It was declared a World Heritage Site by UNESCO in 1986, and a national nature reserve in 1987 by the Department of the Environment for Northern Ireland. In a 2005 poll of Radio Times readers, the Giant's Causeway was named as the fourth greatest natural wonder in the United Kingdom.The tops of the columns form stepping stones that lead from the cliff foot and disappear under the sea. Most of the columns are hexagonal, although there are also some with four, five, seven or eight sides. The tallest are about 12 metres (39 ft) high, and the solidified lava in the cliffs is 28 metres (92 ft) thick in places. Much of the Giant's Causeway and Causeway Coast World Heritage Site is today owned and managed by the National Trust and it is one of the most popular tourist attractions in Northern Ireland.The remainder of the site is owned by the Crown Estate and a number of private landowners.
The Dark Hedges The Dark Hedges is an avenue of beech trees along Bregagh Road between Armoy and Stranocum in County Antrim, Northern Ireland. The trees form an atmospheric tunnel that has been used as a location in HBO's popular television series Game of Thrones, which has resulted in the avenue becoming a tourist attraction. Origin In about 1775 James Stuart built a new house, named Gracehill House after his wife Grace Lynd. Over 150 beech trees were planted along the entrance road to the estate, to create an imposing approach. Legend According to legend, the hedges are visited by a ghost called the Grey Lady, who travels the road and flits across it from tree to tree. She is claimed to be either the spirit of James Stuart's daughter (named "Cross Peggy") or one of the house's maids who died mysteriously, or a spirit from an abandoned graveyard beneath the fields, who on Halloween is joined on her visitation by other spirits from the graveyard.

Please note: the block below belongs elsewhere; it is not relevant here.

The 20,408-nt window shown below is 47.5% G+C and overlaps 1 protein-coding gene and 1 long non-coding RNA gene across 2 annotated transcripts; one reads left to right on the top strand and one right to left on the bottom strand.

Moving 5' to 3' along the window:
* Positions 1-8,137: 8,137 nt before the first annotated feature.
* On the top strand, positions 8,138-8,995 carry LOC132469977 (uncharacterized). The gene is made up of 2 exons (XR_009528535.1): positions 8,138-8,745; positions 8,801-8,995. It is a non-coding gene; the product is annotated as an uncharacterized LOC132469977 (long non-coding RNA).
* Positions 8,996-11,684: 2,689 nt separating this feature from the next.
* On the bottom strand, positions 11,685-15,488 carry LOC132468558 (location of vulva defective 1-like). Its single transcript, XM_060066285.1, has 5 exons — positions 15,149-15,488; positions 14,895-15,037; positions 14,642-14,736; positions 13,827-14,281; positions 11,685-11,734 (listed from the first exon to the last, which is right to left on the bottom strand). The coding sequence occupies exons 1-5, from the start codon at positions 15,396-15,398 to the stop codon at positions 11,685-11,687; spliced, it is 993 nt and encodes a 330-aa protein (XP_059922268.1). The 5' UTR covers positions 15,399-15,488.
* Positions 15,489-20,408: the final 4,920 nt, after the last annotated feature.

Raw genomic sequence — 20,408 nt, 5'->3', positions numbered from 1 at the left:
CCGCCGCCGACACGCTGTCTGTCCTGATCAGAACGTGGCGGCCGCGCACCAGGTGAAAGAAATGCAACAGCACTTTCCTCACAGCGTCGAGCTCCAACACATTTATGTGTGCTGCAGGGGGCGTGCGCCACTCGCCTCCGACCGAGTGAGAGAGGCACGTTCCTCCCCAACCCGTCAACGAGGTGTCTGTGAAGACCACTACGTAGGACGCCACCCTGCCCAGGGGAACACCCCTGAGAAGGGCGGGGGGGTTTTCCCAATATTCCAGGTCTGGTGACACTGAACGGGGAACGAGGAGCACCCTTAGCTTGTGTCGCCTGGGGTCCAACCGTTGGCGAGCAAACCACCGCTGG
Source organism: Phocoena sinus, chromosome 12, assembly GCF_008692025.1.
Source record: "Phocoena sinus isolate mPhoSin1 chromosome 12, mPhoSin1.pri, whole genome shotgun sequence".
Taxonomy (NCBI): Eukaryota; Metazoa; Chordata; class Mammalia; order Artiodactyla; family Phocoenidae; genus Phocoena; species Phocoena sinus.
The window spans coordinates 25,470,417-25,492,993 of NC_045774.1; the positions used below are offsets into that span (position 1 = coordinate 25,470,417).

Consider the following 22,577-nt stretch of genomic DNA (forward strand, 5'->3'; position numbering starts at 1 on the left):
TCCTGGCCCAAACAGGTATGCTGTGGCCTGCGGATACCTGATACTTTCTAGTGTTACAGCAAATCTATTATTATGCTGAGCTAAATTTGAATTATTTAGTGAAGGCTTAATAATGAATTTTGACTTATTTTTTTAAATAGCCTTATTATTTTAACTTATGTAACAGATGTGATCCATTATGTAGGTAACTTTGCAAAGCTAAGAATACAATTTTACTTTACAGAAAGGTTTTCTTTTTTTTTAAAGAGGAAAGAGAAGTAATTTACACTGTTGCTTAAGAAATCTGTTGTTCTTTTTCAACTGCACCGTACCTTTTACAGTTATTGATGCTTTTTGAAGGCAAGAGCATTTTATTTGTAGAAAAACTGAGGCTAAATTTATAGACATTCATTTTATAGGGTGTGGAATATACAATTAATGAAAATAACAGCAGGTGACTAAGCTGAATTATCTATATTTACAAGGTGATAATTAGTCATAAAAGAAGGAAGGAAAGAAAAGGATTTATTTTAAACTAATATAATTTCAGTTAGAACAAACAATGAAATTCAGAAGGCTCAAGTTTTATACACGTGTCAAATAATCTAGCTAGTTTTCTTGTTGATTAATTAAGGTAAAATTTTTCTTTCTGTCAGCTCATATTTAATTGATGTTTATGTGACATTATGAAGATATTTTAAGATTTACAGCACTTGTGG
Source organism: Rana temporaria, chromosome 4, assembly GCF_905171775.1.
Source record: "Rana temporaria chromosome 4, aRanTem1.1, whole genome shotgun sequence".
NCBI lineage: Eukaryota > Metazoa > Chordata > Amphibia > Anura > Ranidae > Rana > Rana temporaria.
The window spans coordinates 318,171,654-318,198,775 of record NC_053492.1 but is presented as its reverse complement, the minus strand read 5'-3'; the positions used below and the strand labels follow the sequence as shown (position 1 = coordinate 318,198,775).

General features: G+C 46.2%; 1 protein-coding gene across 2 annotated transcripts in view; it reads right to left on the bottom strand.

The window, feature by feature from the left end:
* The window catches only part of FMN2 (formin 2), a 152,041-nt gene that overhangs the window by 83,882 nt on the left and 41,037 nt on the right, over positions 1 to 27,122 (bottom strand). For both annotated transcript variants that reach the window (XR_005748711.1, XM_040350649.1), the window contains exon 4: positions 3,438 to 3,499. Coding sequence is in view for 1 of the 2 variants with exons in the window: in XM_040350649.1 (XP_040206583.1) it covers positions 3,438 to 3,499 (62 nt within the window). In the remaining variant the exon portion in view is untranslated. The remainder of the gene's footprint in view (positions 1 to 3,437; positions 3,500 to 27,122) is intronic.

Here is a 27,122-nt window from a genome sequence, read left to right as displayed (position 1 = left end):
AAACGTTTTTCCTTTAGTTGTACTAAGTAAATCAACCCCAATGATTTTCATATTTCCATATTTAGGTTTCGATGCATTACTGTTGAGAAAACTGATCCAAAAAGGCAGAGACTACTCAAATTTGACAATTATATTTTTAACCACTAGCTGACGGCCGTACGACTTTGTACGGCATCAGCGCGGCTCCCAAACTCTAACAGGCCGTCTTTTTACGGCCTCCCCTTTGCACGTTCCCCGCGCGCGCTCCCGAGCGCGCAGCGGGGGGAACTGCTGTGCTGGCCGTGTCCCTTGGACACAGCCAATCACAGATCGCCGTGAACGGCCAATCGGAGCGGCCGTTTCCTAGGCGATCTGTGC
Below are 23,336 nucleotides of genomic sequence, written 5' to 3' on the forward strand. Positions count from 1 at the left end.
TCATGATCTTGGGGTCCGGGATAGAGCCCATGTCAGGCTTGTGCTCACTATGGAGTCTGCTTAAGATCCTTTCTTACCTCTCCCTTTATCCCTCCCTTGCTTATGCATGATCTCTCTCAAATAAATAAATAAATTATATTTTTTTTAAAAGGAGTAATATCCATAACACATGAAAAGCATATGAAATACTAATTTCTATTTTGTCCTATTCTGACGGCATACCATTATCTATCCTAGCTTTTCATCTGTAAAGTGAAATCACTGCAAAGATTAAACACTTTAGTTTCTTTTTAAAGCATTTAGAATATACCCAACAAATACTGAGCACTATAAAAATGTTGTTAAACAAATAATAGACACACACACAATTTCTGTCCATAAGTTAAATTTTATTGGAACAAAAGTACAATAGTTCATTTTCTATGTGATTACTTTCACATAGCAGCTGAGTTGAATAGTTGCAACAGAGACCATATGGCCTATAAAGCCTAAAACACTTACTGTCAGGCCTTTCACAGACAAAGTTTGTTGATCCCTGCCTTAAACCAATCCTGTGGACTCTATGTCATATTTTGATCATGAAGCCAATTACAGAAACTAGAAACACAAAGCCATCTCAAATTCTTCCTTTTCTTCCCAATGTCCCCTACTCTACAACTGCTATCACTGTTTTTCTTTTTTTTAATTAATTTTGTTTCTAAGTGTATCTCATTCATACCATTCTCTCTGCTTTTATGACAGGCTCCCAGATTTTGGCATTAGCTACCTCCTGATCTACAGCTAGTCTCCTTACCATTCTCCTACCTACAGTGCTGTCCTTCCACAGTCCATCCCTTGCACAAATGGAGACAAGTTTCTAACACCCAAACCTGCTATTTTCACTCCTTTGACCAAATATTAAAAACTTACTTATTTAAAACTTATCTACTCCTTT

Filming location The Dark Hedges were used as a filming location for the "King's Road" in the television series Game of Thrones.The trees have also been used in the 2017 Transformers film The Last Knight

3 August 2018

Steamboat Not only is the food superb, but the table arrangements at this Chinese restaurant will guarantee an entertaining evening. The Steamboat offers a hotpot/barbecue combo for £16.88. Why they didn't go the 2p extra and make it £16.90 – this is the Donegall Pass, where the cultural reference wouldn't go unnoticed – I can't imagine. But for £16.88 you get an all-you-can-eat, do-it-yourself-barbecue-poached-hotpot of fish, marinated pork, chicken, beef, vegetables, noodles and rice